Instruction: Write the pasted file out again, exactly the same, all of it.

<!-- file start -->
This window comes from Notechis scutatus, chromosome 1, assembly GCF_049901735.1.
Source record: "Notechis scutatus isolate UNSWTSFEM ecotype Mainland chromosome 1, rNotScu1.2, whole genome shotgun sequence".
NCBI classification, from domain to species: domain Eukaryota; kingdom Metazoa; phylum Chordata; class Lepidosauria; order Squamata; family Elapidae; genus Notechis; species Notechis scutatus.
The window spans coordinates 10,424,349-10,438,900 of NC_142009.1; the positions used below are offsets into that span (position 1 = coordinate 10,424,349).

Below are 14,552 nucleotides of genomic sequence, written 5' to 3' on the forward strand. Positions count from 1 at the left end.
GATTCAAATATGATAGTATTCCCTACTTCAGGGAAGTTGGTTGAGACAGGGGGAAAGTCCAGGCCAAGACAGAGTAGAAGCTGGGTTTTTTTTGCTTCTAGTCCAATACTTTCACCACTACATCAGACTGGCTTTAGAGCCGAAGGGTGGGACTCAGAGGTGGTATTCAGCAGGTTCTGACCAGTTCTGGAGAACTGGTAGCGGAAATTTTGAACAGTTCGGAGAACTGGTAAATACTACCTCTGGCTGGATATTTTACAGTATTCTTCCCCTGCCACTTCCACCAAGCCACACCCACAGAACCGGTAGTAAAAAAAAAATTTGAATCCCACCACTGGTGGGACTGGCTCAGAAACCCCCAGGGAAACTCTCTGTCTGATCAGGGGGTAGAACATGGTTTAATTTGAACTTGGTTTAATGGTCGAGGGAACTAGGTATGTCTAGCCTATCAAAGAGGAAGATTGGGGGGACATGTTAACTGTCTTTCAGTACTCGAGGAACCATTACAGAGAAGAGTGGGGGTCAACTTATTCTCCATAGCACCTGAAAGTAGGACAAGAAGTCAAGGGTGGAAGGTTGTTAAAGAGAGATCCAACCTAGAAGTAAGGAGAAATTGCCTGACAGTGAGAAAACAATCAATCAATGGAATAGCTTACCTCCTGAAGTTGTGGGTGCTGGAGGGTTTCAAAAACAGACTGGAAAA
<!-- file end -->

This window comes from Notechis scutatus, chromosome 1, assembly GCF_049901735.1.
Source record: "Notechis scutatus isolate UNSWTSFEM ecotype Mainland chromosome 1, rNotScu1.2, whole genome shotgun sequence".
NCBI classification, from domain to species: domain Eukaryota; kingdom Metazoa; phylum Chordata; class Lepidosauria; order Squamata; family Elapidae; genus Notechis; species Notechis scutatus.
The window spans coordinates 10,424,349-10,438,900 of NC_142009.1; the positions used below are offsets into that span (position 1 = coordinate 10,424,349).

Below are 14,552 nucleotides of genomic sequence, written 5' to 3' on the forward strand. Positions count from 1 at the left end.
GATTCAAATATGATAGTATTCCCTACTTCAGGGAAGTTGGTTGAGACAGGGGGAAAGTCCAGGCCAAGACAGAGTAGAAGCTGGGTTTTTTTTGCTTCTAGTCCAATACTTTCACCACTACATCAGACTGGCTTTAGAGCCGAAGGGTGGGACTCAGAGGTGGTATTCAGCAGGTTCTGACCAGTTCTGGAGAACTGGTAGCGGAAATTTTGAACAGTTCGGAGAACTGGTAAATACTACCTCTGGCTGGATATTTTACAGTATTCTTCCCCTGCCACTTCCACCAAGCCACACCCACAGAACCGGTAGTAAAAAAAAAATTTGAATCCCACCACTGGTGGGACTGGCTCAGAAACCCCCAGGGAAACTCTCTGTCTGATCAGGGGGTAGAACATGGTTTAATTTGAACTTGGTTTAATGGTCGAGGGAACTAGGTATGTCTAGCCTATCAAAGAGGAAGATTGGGGGGACATGTTAACTGTCTTTCAGTACTCGAGGAACCATTACAGAGAAGAGTGGGGGTCAACTTATTCTCCATAGCACCTGAAAGTAGGACAAGAAGTCAAGGGTGGAAGGTTGTTAAAGAGAGATCCAACCTAGAAGTAAGGAGAAATTGCCTGACAGTGAGAAAACAATCAATCAATGGAATAGCTTACCTCCTGAAGTTGTGGGTGCTGGAGGGTTTCAAAAACAGACTGGAAAA